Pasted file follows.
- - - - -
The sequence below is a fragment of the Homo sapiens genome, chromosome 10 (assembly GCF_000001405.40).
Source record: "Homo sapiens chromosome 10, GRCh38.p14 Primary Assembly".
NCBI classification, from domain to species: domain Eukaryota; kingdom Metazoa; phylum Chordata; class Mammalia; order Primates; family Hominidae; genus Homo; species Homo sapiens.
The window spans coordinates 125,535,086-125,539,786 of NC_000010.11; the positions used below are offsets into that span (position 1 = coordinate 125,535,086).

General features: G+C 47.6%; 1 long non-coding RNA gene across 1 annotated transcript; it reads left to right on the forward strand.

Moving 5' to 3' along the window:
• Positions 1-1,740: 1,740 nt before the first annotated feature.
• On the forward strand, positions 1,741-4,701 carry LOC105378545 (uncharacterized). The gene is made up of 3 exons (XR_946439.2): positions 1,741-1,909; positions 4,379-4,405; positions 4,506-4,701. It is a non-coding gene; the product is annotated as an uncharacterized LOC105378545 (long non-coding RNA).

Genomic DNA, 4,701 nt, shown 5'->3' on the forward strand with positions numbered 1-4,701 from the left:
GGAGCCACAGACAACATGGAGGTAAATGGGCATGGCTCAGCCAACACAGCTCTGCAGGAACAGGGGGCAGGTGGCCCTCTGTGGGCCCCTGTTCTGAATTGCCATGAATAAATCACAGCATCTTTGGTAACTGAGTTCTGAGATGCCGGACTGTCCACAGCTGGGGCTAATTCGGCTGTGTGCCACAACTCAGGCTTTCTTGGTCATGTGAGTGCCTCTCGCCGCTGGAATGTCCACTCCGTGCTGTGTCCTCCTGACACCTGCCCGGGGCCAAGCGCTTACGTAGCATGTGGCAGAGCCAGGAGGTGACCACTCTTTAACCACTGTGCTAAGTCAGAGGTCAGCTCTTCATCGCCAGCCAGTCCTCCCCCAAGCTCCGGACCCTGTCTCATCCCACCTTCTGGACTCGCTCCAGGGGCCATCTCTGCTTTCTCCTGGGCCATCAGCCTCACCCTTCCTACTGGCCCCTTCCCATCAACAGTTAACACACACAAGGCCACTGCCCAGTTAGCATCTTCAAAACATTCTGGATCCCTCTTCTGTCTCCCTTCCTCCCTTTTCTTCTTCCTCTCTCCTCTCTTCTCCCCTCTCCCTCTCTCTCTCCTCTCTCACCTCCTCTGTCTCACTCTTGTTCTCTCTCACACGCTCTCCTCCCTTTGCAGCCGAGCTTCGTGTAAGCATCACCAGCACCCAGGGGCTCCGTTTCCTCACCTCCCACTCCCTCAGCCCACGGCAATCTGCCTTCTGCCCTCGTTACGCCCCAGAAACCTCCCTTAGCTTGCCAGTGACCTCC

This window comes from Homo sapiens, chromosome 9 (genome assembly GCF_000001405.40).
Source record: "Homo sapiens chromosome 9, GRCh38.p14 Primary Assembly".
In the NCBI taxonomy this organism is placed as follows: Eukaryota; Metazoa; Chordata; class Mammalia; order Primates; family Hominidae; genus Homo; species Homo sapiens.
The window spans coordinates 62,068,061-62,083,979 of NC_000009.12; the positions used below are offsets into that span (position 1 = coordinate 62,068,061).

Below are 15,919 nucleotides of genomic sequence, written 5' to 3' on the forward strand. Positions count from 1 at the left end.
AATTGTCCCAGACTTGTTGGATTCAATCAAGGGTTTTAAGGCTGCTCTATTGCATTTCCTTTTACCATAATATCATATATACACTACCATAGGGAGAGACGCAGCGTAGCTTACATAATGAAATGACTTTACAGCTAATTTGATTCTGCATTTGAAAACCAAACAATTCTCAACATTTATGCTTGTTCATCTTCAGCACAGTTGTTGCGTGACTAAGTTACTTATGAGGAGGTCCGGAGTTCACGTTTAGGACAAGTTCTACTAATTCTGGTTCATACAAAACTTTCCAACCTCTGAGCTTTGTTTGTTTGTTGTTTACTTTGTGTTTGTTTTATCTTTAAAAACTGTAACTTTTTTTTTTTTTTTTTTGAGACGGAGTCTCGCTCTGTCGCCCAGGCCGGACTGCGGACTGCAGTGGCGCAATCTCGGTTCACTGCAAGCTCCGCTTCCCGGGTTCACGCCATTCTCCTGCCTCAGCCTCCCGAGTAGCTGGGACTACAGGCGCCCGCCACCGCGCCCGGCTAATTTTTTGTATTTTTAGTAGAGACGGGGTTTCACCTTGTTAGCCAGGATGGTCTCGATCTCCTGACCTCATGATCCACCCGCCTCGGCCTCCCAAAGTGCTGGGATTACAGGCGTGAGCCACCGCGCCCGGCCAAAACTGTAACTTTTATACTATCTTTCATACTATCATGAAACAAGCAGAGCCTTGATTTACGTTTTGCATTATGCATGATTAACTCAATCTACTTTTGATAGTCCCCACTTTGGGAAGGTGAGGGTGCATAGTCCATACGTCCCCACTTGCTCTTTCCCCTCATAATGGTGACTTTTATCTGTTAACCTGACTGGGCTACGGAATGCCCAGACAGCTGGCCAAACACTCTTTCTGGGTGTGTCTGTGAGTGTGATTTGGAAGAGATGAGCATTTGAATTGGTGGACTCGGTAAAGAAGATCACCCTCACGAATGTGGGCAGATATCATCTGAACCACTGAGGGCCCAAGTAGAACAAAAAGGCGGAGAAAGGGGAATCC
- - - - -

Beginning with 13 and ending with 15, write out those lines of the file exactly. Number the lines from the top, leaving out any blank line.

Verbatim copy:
In the NCBI taxonomy this organism is placed as follows: Eukaryota; Metazoa; Chordata; class Mammalia; order Primates; family Hominidae; genus Homo; species Homo sapiens.
The window spans coordinates 62,068,061-62,083,979 of NC_000009.12; the positions used below are offsets into that span (position 1 = coordinate 62,068,061).

Below are 15,919 nucleotides of genomic sequence, written 5' to 3' on the forward strand. Positions count from 1 at the left end.